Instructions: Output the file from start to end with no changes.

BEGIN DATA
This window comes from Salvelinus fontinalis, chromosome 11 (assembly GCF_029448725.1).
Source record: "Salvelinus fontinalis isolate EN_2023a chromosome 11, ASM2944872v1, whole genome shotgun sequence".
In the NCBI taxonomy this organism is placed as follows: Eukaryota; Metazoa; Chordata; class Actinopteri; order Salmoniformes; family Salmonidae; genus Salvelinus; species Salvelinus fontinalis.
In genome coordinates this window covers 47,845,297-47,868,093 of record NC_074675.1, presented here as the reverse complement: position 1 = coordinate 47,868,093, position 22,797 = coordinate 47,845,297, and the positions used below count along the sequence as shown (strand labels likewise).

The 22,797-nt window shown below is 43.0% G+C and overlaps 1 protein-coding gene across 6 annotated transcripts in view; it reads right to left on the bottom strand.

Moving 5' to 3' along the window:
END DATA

This window comes from Salvelinus fontinalis, chromosome 11 (assembly GCF_029448725.1).
Source record: "Salvelinus fontinalis isolate EN_2023a chromosome 11, ASM2944872v1, whole genome shotgun sequence".
In the NCBI taxonomy this organism is placed as follows: Eukaryota; Metazoa; Chordata; class Actinopteri; order Salmoniformes; family Salmonidae; genus Salvelinus; species Salvelinus fontinalis.
In genome coordinates this window covers 47,845,297-47,868,093 of record NC_074675.1, presented here as the reverse complement: position 1 = coordinate 47,868,093, position 22,797 = coordinate 47,845,297, and the positions used below count along the sequence as shown (strand labels likewise).

The 22,797-nt window shown below is 43.0% G+C and overlaps 1 protein-coding gene across 6 annotated transcripts in view; it reads right to left on the bottom strand.

Moving 5' to 3' along the window: